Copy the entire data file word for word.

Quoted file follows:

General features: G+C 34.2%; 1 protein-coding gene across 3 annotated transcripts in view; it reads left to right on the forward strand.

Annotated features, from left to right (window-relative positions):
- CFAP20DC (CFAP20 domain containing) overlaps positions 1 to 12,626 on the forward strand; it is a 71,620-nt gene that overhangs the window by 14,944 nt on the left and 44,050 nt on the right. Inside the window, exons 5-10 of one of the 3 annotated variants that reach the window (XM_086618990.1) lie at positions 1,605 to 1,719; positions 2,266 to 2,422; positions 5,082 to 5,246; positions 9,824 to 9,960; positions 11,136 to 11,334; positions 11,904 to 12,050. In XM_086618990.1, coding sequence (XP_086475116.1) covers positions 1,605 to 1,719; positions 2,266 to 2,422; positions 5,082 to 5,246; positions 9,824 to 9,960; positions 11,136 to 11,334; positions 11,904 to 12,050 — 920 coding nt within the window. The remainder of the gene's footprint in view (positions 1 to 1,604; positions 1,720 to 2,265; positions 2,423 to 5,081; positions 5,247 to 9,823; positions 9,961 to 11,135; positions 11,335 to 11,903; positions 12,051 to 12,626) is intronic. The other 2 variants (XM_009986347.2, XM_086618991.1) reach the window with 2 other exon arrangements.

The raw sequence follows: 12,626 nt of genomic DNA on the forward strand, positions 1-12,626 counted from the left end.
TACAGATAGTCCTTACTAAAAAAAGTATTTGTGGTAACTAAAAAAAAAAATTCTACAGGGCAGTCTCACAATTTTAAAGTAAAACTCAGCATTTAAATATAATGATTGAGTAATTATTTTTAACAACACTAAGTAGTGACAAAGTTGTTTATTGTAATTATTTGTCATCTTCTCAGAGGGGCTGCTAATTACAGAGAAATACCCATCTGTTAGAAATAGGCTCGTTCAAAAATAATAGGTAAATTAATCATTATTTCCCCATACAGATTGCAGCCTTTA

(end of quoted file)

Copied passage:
General features: G+C 34.2%; 1 protein-coding gene across 3 annotated transcripts in view; it reads left to right on the forward strand.

Annotated features, from left to right (window-relative positions):
- CFAP20DC (CFAP20 domain containing) overlaps positions 1 to 12,626 on the forward strand; it is a 71,620-nt gene that overhangs the window by 14,944 nt on the left and 44,050 nt on the right. Inside the window, exons 5-10 of one of the 3 annotated variants that reach the window (XM_086618990.1) lie at positions 1,605 to 1,719; positions 2,266 to 2,422; positions 5,082 to 5,246; positions 9,824 to 9,960; positions 11,136 to 11,334; positions 11,904 to 12,050. In XM_086618990.1, coding sequence (XP_086475116.1) covers positions 1,605 to 1,719; positions 2,266 to 2,422; positions 5,082 to 5,246; positions 9,824 to 9,960; positions 11,136 to 11,334; positions 11,904 to 12,050 — 920 coding nt within the window. The remainder of the gene's footprint in view (positions 1 to 1,604; positions 1,720 to 2,265; positions 2,423 to 5,081; positions 5,247 to 9,823; positions 9,961 to 11,135; positions 11,335 to 11,903; positions 12,051 to 12,626) is intronic. The other 2 variants (XM_009986347.2, XM_086618991.1) reach the window with 2 other exon arrangements.

The raw sequence follows: 12,626 nt of genomic DNA on the forward strand, positions 1-12,626 counted from the left end.
TACAGATAGTCCTTACTAAAAAAAGTATTTGTGGTAACTAAAAAAAAAAATTCTACAGGGCAGTCTCACAATTTTAAAGTAAAACTCAGCATTTAAATATAATGATTGAGTAATTATTTTTAACAACACTAAGTAGTGACAAAGTTGTTTATTGTAATTATTTGTCATCTTCTCAGAGGGGCTGCTAATTACAGAGAAATACCCATCTGTTAGAAATAGGCTCGTTCAAAAATAATAGGTAAATTAATCATTATTTCCCCATACAGATTGCAGCCTTTA